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If you're a small business owner or a solopreneur and you're thinking about setting up a business in Japan, look no further than the Godo Kaisha. It's perfect for small to medium businesses because it protects your personal assets with limited liability and gives you lots of control over how you run things.

Plus, you’ll be in great company. Check out the examples of brand names that have registered in Japan as a GK. 

 Examples of US/International GK companies in Japan

  • Hewlett Packard Enterprise—日本ヒューレット・パッカード合同会社

  • Deloitte—デロイト トーマツ コンサルティング合同会社

  • Amazon Japan—アマゾンジャパン合同会社

  • Apple Japan—Apple Japan合同会社

  • P&G Japan—P&Gジャパン合同会社

  • Google—グーグル合同会社

Comparison: Godo kaisha vs kabushiki gaisha

Let's compare and contrast KK and GK to see where the major differences are visible. 

GK vs KK - comparison chart

a. Governing laws

Godo Kaisha (GK) and Kabushiki Gaisha (KK) are two types of legal entities in Japan. The GK is governed by the Companies Act while the KK is subject to both the Financial Instruments and Exchange Act and the Companies Act. The regulations for a GK are generally less strict compared to a KK, making it easier to set up and manage a GK.

b. Ownership structure

KKs have a more traditional corporate structure, where shareholders own the company by holding shares. In a GK, the company is owned by its members, who contribute capital to the business. KKs are usually larger and more established, while GKs are often smaller and more flexible.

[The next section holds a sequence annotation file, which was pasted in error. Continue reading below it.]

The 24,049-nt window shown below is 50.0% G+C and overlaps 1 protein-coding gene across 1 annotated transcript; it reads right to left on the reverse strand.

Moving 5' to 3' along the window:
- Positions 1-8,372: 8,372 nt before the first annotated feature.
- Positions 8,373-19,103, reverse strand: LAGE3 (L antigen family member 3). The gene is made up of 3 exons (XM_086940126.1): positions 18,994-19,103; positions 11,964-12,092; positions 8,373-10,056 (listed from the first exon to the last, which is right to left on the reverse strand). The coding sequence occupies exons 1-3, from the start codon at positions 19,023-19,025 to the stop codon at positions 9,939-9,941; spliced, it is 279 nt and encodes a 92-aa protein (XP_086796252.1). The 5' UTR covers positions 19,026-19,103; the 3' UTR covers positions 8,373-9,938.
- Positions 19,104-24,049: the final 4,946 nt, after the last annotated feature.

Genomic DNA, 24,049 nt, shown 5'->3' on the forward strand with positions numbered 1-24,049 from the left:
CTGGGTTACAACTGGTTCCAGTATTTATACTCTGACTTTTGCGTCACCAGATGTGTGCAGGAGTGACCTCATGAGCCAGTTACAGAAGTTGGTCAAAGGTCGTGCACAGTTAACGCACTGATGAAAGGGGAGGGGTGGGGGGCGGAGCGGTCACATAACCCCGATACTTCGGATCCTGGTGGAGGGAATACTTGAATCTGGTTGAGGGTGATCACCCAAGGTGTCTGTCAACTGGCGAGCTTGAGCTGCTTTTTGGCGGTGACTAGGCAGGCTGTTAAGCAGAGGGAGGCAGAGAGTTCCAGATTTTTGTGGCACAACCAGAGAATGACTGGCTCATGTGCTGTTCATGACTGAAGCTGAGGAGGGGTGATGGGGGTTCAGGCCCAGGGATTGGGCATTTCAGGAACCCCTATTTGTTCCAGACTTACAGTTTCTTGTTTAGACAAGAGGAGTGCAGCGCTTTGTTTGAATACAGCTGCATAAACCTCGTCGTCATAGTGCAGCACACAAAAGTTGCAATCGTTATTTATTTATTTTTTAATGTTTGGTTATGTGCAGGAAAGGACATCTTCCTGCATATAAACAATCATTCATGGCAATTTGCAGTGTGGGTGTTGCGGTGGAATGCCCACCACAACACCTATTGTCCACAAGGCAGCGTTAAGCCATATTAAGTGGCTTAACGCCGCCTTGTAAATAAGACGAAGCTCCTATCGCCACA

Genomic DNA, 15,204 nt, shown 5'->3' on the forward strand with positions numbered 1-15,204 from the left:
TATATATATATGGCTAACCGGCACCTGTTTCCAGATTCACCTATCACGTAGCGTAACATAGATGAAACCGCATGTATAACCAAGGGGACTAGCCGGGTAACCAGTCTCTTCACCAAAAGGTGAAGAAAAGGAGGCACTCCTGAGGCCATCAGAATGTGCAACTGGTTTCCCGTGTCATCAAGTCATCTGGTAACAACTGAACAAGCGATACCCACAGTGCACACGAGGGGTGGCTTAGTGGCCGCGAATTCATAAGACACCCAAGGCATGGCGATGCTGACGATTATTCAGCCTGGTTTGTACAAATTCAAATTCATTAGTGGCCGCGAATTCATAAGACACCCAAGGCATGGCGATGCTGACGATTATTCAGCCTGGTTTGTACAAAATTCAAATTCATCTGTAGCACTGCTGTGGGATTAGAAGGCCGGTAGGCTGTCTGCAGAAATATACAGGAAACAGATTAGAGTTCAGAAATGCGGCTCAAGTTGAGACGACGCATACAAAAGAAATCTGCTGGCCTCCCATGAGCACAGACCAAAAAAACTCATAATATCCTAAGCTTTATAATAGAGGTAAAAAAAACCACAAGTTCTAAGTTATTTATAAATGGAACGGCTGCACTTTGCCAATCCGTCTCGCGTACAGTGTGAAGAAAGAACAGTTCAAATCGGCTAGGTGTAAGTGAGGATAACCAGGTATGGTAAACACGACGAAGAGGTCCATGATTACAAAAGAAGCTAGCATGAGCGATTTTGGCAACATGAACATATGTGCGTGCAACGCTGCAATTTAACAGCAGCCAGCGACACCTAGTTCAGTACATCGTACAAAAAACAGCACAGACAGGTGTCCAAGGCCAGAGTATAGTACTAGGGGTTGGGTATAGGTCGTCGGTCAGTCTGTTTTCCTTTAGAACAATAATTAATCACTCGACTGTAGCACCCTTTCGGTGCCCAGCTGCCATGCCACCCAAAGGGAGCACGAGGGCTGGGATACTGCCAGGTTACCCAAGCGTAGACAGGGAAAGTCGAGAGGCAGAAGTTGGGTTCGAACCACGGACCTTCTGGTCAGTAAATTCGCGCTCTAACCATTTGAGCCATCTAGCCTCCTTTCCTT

c. Management

The management control in a KK is usually centralized, with a board of directors overseeing the company's operations and making decisions. In contrast, the management control in a GK is more decentralized and can be customized to better suit the needs of the business. Each member of a GK can participate in the management of the company, giving them more direct influence over the operations.

d. Liability

In a KK, shareholders only have to worry about debts up to what they've put in through their shares. So basically, their liability is limited by how much they invested.

Now, if we flip over to a GK—same deal but a slightly different nuance. Each member also gets this safety net of limited liability based on their contributions rather than share numbers. So again, no one's out here owing more than what they’ve chipped into the company.

e. Tax implications

KKs and GKs are treated differently for tax purposes. KKs are subject to corporate tax, and their shareholders may face double taxation due to dividend tax. GKs, too, are taxed at corporate tax rates, and partners must pay individual tax on dividends.

A tip from WeConnect, a service specializing in global compliance strategies: It's worth noting that if an American corporation owns the GK entirely, it can choose to designate the GK as a "disregarded entity" for international tax purposes. This designation allows the GK to be treated as a US branch for the purposes of US tax. This is not an option for the KK.

Thus, depending on ownership, a GK can be more tax-efficient for some businesses, but the final decision will depend on the individual circumstances of each company.

👉 Learn more about startups and Japan's tax laws here.

Wrapping it up

While KK has always been a well-established option, especially for medium to large-sized businesses, GK is becoming increasingly attractive for small and medium-sized enterprises due to its simplicity and flexibility.